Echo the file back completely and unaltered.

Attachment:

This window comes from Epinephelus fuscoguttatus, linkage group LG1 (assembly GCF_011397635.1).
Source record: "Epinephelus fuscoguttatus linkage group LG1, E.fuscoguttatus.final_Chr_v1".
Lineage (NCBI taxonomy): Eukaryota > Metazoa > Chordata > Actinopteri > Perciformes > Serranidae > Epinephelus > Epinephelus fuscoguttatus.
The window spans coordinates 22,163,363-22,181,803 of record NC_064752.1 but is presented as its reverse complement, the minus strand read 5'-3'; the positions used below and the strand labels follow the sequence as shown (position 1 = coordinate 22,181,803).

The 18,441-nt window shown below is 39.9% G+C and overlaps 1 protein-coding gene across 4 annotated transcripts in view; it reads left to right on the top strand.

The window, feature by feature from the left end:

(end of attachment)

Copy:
This window comes from Epinephelus fuscoguttatus, linkage group LG1 (assembly GCF_011397635.1).
Source record: "Epinephelus fuscoguttatus linkage group LG1, E.fuscoguttatus.final_Chr_v1".
Lineage (NCBI taxonomy): Eukaryota > Metazoa > Chordata > Actinopteri > Perciformes > Serranidae > Epinephelus > Epinephelus fuscoguttatus.
The window spans coordinates 22,163,363-22,181,803 of record NC_064752.1 but is presented as its reverse complement, the minus strand read 5'-3'; the positions used below and the strand labels follow the sequence as shown (position 1 = coordinate 22,181,803).

The 18,441-nt window shown below is 39.9% G+C and overlaps 1 protein-coding gene across 4 annotated transcripts in view; it reads left to right on the top strand.

The window, feature by feature from the left end: